Do you ever wonder how long you are going to live? If you do, the Virginia Code has an answer for you. Well, maybe not an answer, but the Code does tell you how long you are expected to live. Virginia Code § 8.01-419 has a life expectancy table that uses current age and gender to determine how long that individual is expected to continue living. Here is a snippet of what the table looks like:
As you can see, using the table, a 20-year-old female is expected to live another 60.8 years, whereas a 20-year-old male is expected to live another 55.8 years. This Code section is important in personal injury cases because the life expectancy table can be entered into evidence to prove how long the plaintiff is expected to live with their permanent injury.
You may think that the life expectancy table is not indicative of your life expectancy because you are more (or less) healthy than the average individual. Clearly, all individuals are different and can be expected to live for different periods of time. As such, the law instructs the jury to consider other factors along with the table. For example, a sample jury instruction that we use will look like this:
Instruction No. _____
According to Virginia’s Table of Life Expectancy, as a 20-year-old female, Jane Doe has a life expectancy of 60.8 years. You should consider this figure along with any other evidence relating to the health, constitution, and habits of Jane Doe in determining her life expectancy.
As plaintiff’s attorneys, we work to obtain the compensation that fully and fairly compensates those injured due to no fault of their own. In cases where the injured party will have to live with pain from their injuries for the rest of their life, the life expectancy table is essential in determining the amount of compensation that truly makes the plaintiff whole. In situations where the plaintiff has a permanent scar due to their injuries, the life expectancy table helps prove how long that plaintiff is expected to live with that scar.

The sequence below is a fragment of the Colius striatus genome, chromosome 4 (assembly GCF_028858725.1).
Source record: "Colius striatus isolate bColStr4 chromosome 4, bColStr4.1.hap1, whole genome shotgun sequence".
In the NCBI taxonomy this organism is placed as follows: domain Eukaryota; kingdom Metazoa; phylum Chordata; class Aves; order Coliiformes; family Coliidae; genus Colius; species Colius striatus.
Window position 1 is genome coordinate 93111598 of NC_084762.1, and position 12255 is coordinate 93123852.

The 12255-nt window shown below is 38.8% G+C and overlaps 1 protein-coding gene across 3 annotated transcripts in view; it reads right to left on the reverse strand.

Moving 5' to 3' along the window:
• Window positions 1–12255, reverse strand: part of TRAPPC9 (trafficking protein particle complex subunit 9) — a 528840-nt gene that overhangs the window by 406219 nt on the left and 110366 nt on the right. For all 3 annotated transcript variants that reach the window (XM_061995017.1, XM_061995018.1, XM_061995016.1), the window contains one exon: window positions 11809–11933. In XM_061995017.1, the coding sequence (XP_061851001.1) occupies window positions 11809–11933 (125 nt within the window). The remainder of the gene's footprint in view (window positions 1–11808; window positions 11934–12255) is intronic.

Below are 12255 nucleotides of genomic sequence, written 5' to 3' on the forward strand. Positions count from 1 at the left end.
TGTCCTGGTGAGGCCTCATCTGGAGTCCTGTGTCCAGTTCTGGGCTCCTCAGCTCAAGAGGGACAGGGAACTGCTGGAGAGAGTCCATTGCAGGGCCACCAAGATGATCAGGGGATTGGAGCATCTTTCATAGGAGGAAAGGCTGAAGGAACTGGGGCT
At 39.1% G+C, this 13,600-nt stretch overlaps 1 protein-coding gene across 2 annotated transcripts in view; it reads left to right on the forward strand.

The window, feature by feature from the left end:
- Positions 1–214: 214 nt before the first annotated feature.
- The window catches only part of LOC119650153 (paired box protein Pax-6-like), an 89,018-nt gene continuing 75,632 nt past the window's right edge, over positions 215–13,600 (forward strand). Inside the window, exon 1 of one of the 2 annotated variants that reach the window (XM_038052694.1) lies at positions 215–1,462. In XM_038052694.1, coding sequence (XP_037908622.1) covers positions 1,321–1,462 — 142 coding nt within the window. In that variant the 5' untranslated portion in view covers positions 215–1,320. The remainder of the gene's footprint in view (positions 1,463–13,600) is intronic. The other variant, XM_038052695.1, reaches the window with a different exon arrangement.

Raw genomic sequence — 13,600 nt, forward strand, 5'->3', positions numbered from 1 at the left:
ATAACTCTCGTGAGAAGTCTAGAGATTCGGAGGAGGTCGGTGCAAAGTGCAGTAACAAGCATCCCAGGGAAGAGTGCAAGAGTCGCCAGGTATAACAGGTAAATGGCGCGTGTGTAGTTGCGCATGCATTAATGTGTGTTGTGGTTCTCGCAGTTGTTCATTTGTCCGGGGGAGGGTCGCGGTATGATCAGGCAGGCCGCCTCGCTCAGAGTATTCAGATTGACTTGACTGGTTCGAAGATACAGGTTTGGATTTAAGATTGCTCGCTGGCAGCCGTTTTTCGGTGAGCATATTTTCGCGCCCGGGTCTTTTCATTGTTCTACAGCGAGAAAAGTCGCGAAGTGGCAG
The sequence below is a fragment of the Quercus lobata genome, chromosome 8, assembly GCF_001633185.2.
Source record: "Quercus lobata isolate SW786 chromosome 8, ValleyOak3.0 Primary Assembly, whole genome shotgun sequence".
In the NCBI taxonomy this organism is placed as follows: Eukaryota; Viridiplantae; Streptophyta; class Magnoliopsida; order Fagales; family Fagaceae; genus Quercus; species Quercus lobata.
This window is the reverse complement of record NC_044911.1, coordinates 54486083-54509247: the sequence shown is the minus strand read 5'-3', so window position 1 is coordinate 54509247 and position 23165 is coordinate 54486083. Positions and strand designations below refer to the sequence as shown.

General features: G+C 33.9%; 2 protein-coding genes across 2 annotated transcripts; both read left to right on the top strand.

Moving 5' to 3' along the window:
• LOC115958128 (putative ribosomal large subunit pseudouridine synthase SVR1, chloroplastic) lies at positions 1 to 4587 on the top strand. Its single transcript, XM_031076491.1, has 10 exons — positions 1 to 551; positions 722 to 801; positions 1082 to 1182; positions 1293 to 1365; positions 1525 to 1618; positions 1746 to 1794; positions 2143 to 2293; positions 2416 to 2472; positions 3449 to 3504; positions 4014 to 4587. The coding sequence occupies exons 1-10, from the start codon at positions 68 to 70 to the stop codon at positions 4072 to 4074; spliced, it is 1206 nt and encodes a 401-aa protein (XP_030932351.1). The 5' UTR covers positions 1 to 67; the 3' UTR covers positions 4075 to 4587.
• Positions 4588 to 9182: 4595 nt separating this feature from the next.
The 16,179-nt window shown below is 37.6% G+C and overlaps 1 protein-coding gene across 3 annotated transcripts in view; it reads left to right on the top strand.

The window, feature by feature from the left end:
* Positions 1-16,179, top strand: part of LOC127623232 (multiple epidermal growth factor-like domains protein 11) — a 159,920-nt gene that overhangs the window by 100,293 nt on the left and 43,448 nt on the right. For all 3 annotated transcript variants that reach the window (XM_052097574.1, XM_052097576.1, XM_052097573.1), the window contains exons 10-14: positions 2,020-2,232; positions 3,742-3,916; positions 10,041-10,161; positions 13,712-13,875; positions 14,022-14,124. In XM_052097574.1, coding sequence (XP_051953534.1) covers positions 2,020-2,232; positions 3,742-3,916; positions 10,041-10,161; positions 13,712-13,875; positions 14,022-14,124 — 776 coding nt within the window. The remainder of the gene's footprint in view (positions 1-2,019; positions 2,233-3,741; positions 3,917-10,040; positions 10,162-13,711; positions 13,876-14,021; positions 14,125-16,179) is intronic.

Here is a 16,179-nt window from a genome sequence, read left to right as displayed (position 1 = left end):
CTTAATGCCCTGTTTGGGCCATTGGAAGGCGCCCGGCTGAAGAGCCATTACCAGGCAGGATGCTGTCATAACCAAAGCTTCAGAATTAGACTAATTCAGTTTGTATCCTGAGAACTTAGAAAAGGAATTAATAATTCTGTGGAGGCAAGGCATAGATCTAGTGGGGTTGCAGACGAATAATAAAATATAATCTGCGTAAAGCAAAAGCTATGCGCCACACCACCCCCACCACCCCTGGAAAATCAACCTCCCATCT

In cases where the plaintiff suffers a permanent injury, the life expectancy table can also be admitted into evidence in wrongful death cases. A wrongful death action is one where an individual is unfortunately killed due to the negligence of another. In wrongful death cases, the jury is to award damages that compensate the decedent’s beneficiaries for their loss of the decedent. Examples of specific elements that beneficiaries are to be compensated for are loss of companionship, comfort, guidance, advice, and the decedent’s income. In wrongful death cases, the life expectancy table can help prove how long the decedent was expected to live and how long the beneficiaries could have expected to have with the decedent but for the negligent act that ended the decedent’s life.
If you have any questions about this life expectancy table or how permanent injuries should be compensated, the attorneys at Curcio Law are here for you. Our team has extensive personal injury experience and can help you understand the personal injury process. Call or text us at 703-836-3366 or email email@example.com.
Rakin Hamad joined Curcio Law as an associate in August 2018 after graduating from George Mason Law School. During law school, Rakin demonstrated his dedication to client advocacy and was a member of the trial advocacy association, the pro bono society, and the George Mason Law Review. His approach to the law mirrors the firm’s philosophy of treating each client with commitment, compassion and character. Contact Rakin at firstname.lastname@example.org.